While Barack Obama was president (remember that glorious time?), the EPA instituted a set of goals for automakers. These goals were intended to improve vehicle efficiency and to reduce greenhouse gas emissions. The terms had stated that companies have until 2025 to get their fuel efficiencies up to a fleet average of 51.4 miles per gallon. Because this requires a lot of work by automakers, they have been asking Donald Trump to make changes to these regulations ever since he took office.
It now looks like the EPA is going to cut back on those requirements. Is this really a good idea? I mean, I’m not surprised, given that Trump has not been on board with anything environmentally friendly. This started back in early 2017. Companies like Ford, GM, Honda and Volkswagen sent a letter to the president asking him to reconsider the guidelines put in place by the Obama administration. In October, the Alliance of Automobile Manufacturers made those same requests to the EPA and the National Highway Safety Administration (NHTSA). The companies claim that the current standards underestimate the costs associated with these goals. They also suggest that government overestimates how effective conventional technologies will be in achieving these goals.
I mean, it sounds like a lot of complaining, doesn’t it? I work in an industry that is highly regulated. Which means, we are constantly having to come up with ways to achieve certain goals. Some of them are extremely difficult to achieve. They require creative solutions, but we still do our best to ensure they get implemented and we achieve the goals set out by the government. That doesn’t mean we don’t complain when we struggle with how to implement. I think the difference between what my industry does and what the auto industry is doing has a lot to do with who is in the government at the time.
By that, I mean, they aren’t happy with Obama’s rules, so they’re going to complain to Trump and get it changed around. In my industry, we complain when the regulation isn’t achievable. Not necessarily because we just don’t agree with what is being proposed. I’ve digressed a bit, but I am trying to make a point here. What is the difference between lobbying for necessary change, and complaining about an existing regulation?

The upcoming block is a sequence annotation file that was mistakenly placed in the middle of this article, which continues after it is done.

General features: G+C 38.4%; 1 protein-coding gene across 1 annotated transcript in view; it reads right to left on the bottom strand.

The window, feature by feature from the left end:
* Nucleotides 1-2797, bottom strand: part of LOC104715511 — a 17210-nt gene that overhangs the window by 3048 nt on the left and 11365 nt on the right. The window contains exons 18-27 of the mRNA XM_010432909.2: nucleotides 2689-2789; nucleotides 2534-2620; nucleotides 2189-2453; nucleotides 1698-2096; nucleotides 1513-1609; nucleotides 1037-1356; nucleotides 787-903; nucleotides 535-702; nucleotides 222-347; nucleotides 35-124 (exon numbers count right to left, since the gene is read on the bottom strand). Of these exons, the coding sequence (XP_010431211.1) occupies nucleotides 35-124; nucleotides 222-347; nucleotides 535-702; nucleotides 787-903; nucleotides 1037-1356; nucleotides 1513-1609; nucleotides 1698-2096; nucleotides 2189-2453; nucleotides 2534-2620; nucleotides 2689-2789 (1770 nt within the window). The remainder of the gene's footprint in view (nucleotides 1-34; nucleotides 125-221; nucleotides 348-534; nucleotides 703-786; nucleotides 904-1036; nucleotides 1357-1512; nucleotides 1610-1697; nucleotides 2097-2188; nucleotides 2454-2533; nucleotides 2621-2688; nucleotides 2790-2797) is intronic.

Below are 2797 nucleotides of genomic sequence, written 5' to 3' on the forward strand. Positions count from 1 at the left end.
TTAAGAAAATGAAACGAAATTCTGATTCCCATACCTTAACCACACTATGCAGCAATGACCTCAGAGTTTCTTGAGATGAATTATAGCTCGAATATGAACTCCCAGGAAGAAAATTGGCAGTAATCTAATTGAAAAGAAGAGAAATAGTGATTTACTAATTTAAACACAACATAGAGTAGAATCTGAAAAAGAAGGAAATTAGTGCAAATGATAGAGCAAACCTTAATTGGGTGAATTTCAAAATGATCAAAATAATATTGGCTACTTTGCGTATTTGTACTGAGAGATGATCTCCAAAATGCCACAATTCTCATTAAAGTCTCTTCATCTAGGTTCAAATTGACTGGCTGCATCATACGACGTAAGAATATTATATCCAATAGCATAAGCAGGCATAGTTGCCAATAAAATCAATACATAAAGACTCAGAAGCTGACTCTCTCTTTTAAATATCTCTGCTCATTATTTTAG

Bloomberg reports that the Trump administration has made the announcement that they will start rolling back the standards currently in place. The EPA has gone so far as to say that “the Obama EPA’s determination was wrong”. This is key to my point earlier. Just because you don’t like what someone else says, doesn’t mean that its wrong. As a result, the EPA and the NHTSA are now going to work together to develop a new set of standards. Seriously? This is what we in the industry like to call a “make work” project. It’s going to cost more money to roll back the regulation than to just implement it in the first place. Further, it’s going to cost public, tax dollars, to roll this back. This money isn’t coming out of the private sector auto industry. Keep that in mind.
California has its own waiver that allows it to set its own vehicle efficiency standards. The EPA, however, is rethinking that waiver. What’s interesting is that Scott Pruitt, from the EPA, starts to use federalism as the reason as to why California can’t have their own standards. While I think that argument can be made in some cases, it should not be made when a state is trying to better itself in terms of its environmental practices. Also, when was the last time that federalism was used as a justification for a regulatory rollback? This whole thing is a joke.
The EPA, or rather, someone who is giving the EPA direction doesn’t want California to have their own rules, because they’re worried about other states coming on board. 12 other states are attempting to follow suit. This is just one more decision from the Trump administration to de-legitimize any kind of environmental protections. Where will it stop? Unfortunately, it probably won’t.